Hello, everyone! I am Yoni Livstone, an associate student from the United States, currently studying computer science at Columbia University (Go Lions!) and Jewish religious thought and philosophy at The Jewish Theological Seminary of America.
Despite the apparent divergence of my fields of study – computer science and Jewish studies, specifically Jewish thought – they share more in common than meets the eye. Both fields are very wide ranging with many subsections. In computer science, you can study artificial intelligence, systems programming, networks, graphics, and an array of other tech-related domains. Similarly, in Jewish studies, one can explore Jewish history, the Bible, Jewish law, Jewish thought, and many other disciplines. The interconnectedness of these fields resonates with me, as the skills acquired in one area often inform and enhance my ability to understand the other.
Navigating my Jewish identity here at QM differs notably from the Jewish community at Columbia. For one, there are far fewer Jewish people at QM than back home. But being in the UK has also provided insight into how Jews outside America relate to being Jewish, to the Jewish people, and to Israel.
This semester has prompted me to contemplate what it means to be Jewish outside of being an American. However, there are some things that remain universal, such as the connection forged through shared songs and traditions. Post-October 7th, visibly expressing my Jewish identity on campus has presented challenges. Consequently, I have refrained from wearing recognizable symbols such as my yarmulke in public, a departure from my usual practice back home.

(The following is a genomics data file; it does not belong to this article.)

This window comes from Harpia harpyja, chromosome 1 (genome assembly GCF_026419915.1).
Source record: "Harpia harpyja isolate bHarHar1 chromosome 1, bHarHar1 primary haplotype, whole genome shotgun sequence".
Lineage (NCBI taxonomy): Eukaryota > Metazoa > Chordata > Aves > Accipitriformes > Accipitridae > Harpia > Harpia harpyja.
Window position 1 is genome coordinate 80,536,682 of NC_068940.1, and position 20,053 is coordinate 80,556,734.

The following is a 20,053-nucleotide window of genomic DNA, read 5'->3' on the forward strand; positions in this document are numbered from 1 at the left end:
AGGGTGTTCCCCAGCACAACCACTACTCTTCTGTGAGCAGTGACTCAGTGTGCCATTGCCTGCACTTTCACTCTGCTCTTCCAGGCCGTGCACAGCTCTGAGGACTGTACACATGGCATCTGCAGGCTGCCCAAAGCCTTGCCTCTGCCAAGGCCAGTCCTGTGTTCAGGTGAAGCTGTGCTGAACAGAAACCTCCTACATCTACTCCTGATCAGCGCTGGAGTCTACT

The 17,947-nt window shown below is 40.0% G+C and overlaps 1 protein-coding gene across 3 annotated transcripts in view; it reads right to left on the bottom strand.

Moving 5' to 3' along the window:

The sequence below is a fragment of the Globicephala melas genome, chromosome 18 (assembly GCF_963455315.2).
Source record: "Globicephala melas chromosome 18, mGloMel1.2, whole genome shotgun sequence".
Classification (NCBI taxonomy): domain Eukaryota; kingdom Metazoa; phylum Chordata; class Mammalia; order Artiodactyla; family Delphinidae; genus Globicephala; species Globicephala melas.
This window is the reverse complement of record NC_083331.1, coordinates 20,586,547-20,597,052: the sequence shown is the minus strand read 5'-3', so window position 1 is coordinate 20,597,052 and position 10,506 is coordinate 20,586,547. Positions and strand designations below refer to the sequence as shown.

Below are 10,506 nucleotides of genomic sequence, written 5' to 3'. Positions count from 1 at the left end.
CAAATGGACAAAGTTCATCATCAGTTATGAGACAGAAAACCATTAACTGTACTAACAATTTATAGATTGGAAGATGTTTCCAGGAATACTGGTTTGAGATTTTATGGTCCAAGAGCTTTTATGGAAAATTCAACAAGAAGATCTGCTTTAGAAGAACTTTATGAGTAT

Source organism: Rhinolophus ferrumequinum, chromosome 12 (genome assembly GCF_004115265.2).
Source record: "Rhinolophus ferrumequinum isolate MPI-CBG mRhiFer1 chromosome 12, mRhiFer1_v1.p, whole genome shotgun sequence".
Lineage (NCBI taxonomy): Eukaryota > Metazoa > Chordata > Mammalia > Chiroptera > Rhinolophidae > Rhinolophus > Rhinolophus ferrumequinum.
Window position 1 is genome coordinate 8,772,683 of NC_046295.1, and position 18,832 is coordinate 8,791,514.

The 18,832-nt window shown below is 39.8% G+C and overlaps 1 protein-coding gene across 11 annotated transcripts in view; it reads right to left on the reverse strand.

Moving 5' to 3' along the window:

I am grateful to the QM JSOC community, which has served as a home away from home. During the fall semester, we participated in various events, including the assembly of the campus Sukkah – a traditional Jewish hut built on the holiday of Sukkot, weekly lunch and learn sessions, and holiday celebrations. I have attended almost every event held; generally speaking, any event with food is a surefire way to get me to show up ??.
The highlight of my week consistently revolves around Friday night Shabbat dinners. Observing the Sabbath allows for unhurried conversations with friends, unencumbered by the distractions of academic and professional obligations. I regularly attend Central London FND (Friday Night Dinner), preceded by Friday night prayer services. These services and communal Shabbat dinner have become a cherished tradition during my semester at QM. At home, I also regularly attend “Kraft Shabbat,” the weekly Friday night Shabbat dinner held at Columbia’s Kraft Center for Jewish life.
As my semester at Queen Mary has drawn to a close, I eagerly anticipate applying the knowledge and insights gained – both academically and personally – to my life back home on campus. While I will miss Queen Mary, I am excited to continue the lifelong friendships I have made with my JSOC friends, just from across the pond.